Tara Johnson, M.Ed
., is a sexuality educator based in Washington State and specializing in comprehensive sexuality education and raising awareness about the experiences of people with diverse sexual orientations and gender identities. She started her career as an educator teaching English in K-12 schools in rural Alabama, and transitioned into sexuality education after recognizing the ways in which sexuality is often stigmatized. As a formally trained sexuality educator, Tara has worked with both student and professional audiences, providing interactive and engaging trainings on a range of sexual health and identity related topics. While working for the Interdisciplinary Sexuality Research Collaborative at Widener University, Tara developed and facilitated Askable Adults, a professional development training series for youth-serving professionals on how to effectively engage with youth on an array of sexuality-related topics. As an ally trainer for TTI, Tara co-facilitates our Ally/Advocate Training Camp courses. In addition to her work with TTI, Tara holds a full time position at Washington State University as a Health Promotion Specialist focusing in Sex- and Gender-Based Violence Prevention. Tara holds a Bachelor of Science in English Language Arts Education from Auburn University and a Master of Education in Human Sexuality Studies from Widener University. Learn more about Tara and her work at: www.TaraLynneJohnson.com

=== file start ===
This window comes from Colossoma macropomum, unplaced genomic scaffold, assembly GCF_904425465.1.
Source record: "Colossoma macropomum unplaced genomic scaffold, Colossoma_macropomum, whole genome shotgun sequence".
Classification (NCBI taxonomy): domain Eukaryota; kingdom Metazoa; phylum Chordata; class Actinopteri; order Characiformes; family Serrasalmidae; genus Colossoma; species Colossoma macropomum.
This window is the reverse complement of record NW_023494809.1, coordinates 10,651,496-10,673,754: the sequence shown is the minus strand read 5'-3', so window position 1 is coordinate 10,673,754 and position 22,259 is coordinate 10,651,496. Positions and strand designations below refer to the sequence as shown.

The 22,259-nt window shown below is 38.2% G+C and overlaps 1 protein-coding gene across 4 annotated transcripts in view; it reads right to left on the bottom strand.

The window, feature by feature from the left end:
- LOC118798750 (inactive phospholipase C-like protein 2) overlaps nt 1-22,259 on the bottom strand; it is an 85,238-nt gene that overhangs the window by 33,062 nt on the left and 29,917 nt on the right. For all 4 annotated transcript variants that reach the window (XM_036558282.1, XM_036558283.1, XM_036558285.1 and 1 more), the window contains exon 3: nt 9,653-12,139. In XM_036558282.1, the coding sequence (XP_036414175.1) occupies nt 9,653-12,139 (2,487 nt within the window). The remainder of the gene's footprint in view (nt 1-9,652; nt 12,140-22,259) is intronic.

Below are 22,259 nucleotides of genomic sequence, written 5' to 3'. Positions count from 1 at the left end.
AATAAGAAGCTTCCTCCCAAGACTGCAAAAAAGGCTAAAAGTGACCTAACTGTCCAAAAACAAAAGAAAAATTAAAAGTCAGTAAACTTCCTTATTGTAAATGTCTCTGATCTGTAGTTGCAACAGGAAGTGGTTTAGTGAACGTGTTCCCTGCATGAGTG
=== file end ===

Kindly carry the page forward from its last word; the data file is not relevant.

Contact Tara at email@example.com.
Getting to know our team: Four questions:
Why do you do this work?
I am always trying to be a strong ally/advocate for folx of marginalized identities, and I was honored to be asked to join the TTI team as an Ally Trainer. Doing this work enables me to do my part to educate other cisgender people, to hold space for their questions, and do provide the necessary pushback to allow learning to happen. I also love that this work allows me to constantly grow in my own allyship, as I’m always learning new things in my trainings or from the rest of the TTI team.
Favorite Audiences to work with:
My favorite audience to work with is education professionals, from early childhood to higher education. As a former junior high teacher and a current higher ed professional, I enjoy connecting with other educators and offering them concrete steps they can take to be more trans-affirming for their students.
Your hope for trans rights in 10 years?
In ten years, my hope is that trans women of color are able to live safe and fulfilling lives without fear of murder. The rates of murder of trans and non-binary folx, particularly trans women of color, are among the most pressing issues to address.